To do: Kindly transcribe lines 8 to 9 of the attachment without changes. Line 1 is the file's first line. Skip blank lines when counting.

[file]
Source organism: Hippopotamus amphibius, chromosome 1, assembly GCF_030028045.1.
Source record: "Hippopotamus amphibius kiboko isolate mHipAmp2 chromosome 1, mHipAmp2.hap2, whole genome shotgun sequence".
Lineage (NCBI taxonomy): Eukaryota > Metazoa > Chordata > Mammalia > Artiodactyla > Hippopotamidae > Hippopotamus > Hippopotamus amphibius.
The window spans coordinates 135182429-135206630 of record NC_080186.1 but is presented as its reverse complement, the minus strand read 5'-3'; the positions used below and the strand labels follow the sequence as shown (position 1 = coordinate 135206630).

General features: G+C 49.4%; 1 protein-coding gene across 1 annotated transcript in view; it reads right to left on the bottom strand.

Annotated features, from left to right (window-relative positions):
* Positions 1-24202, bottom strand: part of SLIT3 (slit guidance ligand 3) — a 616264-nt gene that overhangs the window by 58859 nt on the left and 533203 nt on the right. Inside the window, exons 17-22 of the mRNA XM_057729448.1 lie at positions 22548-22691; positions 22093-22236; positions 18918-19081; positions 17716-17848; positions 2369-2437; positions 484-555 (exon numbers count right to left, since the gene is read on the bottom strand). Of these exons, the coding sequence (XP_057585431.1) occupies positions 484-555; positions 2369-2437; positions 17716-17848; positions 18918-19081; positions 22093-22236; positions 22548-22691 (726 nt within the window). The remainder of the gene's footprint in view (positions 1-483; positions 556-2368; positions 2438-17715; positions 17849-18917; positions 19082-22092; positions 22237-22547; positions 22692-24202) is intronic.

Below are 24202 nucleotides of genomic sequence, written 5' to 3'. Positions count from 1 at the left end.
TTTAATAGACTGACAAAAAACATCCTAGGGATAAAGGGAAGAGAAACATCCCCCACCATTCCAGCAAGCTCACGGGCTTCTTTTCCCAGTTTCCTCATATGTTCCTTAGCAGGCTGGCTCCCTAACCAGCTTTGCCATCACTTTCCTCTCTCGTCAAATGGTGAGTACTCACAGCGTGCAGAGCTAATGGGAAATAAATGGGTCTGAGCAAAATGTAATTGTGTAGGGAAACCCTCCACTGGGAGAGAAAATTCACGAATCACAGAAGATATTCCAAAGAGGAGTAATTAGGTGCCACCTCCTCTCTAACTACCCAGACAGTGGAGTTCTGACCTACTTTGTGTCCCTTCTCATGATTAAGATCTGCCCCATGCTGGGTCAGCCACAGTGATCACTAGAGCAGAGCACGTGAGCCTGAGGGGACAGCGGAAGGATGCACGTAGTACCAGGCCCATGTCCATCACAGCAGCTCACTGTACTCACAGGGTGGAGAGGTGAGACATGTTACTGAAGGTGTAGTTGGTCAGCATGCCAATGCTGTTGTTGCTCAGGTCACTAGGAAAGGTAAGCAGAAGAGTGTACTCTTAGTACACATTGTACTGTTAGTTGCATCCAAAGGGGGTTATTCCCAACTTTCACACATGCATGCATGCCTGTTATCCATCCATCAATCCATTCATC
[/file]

Below are 24202 nucleotides of genomic sequence, written 5' to 3'. Positions count from 1 at the left end.
TTTAATAGACTGACAAAAAACATCCTAGGGATAAAGGGAAGAGAAACATCCCCCACCATTCCAGCAAGCTCACGGGCTTCTTTTCCCAGTTTCCTCATATGTTCCTTAGCAGGCTGGCTCCCTAACCAGCTTTGCCATCACTTTCCTCTCTCGTCAAATGGTGAGTACTCACAGCGTGCAGAGCTAATGGGAAATAAATGGGTCTGAGCAAAATGTAATTGTGTAGGGAAACCCTCCACTGGGAGAGAAAATTCACGAATCACAGAAGATATTCCAAAGAGGAGTAATTAGGTGCCACCTCCTCTCTAACTACCCAGACAGTGGAGTTCTGACCTACTTTGTGTCCCTTCTCATGATTAAGATCTGCCCCATGCTGGGTCAGCCACAGTGATCACTAGAGCAGAGCACGTGAGCCTGAGGGGACAGCGGAAGGATGCACGTAGTACCAGGCCCATGTCCATCACAGCAGCTCACTGTACTCACAGGGTGGAGAGGTGAGACATGTTACTGAAGGTGTAGTTGGTCAGCATGCCAATGCTGTTGTTGCTCAGGTCACTAGGAAAGGTAAGCAGAAGAGTGTACTCTTAGTACACATTGTACTGTTAGTTGCATCCAAAGGGGGTTATTCCCAACTTTCACACATGCATGCATGCCTGTTATCCATCCATCAATCCATTCATC